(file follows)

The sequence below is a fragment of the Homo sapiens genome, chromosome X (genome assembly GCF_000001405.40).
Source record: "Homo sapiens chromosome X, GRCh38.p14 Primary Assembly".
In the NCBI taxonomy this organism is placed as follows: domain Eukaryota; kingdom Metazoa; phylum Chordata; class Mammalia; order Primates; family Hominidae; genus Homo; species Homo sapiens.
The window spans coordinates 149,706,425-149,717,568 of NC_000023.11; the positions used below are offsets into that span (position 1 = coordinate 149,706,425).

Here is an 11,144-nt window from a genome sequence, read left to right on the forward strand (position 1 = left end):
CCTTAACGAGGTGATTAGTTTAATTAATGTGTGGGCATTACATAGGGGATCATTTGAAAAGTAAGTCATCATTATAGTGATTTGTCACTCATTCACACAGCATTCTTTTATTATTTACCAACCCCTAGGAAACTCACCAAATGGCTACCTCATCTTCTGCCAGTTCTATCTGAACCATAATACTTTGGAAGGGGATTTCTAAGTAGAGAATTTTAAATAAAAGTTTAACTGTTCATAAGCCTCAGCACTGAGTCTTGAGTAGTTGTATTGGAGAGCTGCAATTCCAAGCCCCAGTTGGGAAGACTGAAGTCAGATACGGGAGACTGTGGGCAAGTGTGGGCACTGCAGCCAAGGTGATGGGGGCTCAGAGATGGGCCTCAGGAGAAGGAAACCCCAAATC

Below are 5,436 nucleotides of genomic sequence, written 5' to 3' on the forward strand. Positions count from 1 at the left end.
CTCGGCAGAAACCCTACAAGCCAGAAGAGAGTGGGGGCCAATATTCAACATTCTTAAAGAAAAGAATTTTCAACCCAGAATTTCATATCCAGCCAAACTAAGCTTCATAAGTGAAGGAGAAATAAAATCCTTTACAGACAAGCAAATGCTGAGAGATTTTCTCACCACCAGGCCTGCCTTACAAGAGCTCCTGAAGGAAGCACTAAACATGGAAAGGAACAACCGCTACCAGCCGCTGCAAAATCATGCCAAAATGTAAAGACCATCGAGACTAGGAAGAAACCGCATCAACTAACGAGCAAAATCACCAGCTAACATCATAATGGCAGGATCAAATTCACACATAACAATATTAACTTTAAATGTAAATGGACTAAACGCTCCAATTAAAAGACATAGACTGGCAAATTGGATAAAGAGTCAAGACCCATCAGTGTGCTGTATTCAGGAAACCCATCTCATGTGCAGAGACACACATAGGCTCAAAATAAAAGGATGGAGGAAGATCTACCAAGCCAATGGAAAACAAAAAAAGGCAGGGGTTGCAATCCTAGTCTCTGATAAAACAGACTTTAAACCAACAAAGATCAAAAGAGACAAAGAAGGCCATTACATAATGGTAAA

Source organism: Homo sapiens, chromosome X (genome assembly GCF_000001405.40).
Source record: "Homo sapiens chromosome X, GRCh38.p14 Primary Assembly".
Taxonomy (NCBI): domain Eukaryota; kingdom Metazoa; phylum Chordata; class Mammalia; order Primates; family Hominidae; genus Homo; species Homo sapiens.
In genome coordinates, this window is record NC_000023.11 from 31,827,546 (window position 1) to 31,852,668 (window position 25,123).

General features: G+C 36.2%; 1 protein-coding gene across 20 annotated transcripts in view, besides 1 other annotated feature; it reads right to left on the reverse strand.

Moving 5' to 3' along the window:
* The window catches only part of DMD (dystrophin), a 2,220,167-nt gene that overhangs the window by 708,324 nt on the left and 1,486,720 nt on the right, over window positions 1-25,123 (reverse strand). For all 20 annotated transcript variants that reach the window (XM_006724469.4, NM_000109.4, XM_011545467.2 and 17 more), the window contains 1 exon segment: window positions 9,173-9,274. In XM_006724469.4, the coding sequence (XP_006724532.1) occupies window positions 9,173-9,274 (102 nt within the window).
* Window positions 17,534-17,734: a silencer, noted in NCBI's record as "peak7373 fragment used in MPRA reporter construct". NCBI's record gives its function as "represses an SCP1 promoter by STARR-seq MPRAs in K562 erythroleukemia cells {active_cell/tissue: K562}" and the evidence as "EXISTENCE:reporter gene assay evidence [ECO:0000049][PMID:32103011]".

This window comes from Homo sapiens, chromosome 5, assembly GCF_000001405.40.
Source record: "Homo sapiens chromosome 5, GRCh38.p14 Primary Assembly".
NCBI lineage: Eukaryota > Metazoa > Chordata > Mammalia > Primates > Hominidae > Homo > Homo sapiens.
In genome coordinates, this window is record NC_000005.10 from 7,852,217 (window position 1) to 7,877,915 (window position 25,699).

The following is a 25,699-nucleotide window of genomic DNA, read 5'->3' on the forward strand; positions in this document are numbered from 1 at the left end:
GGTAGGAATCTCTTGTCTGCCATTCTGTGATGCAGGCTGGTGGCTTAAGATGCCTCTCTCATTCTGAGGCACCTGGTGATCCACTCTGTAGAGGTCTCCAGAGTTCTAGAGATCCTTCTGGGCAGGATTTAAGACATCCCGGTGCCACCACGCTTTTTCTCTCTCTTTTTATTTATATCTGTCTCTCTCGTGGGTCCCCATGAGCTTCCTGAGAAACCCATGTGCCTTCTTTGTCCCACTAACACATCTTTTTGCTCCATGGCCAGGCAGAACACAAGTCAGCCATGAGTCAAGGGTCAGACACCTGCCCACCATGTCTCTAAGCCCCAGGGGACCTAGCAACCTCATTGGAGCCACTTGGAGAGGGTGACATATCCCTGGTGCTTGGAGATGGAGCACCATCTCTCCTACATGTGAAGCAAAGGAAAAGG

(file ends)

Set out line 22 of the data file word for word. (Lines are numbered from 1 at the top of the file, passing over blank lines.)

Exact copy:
GGTAGGAATCTCTTGTCTGCCATTCTGTGATGCAGGCTGGTGGCTTAAGATGCCTCTCTCATTCTGAGGCACCTGGTGATCCACTCTGTAGAGGTCTCCAGAGTTCTAGAGATCCTTCTGGGCAGGATTTAAGACATCCCGGTGCCACCACGCTTTTTCTCTCTCTTTTTATTTATATCTGTCTCTCTCGTGGGTCCCCATGAGCTTCCTGAGAAACCCATGTGCCTTCTTTGTCCCACTAACACATCTTTTTGCTCCATGGCCAGGCAGAACACAAGTCAGCCATGAGTCAAGGGTCAGACACCTGCCCACCATGTCTCTAAGCCCCAGGGGACCTAGCAACCTCATTGGAGCCACTTGGAGAGGGTGACATATCCCTGGTGCTTGGAGATGGAGCACCATCTCTCCTACATGTGAAGCAAAGGAAAAGG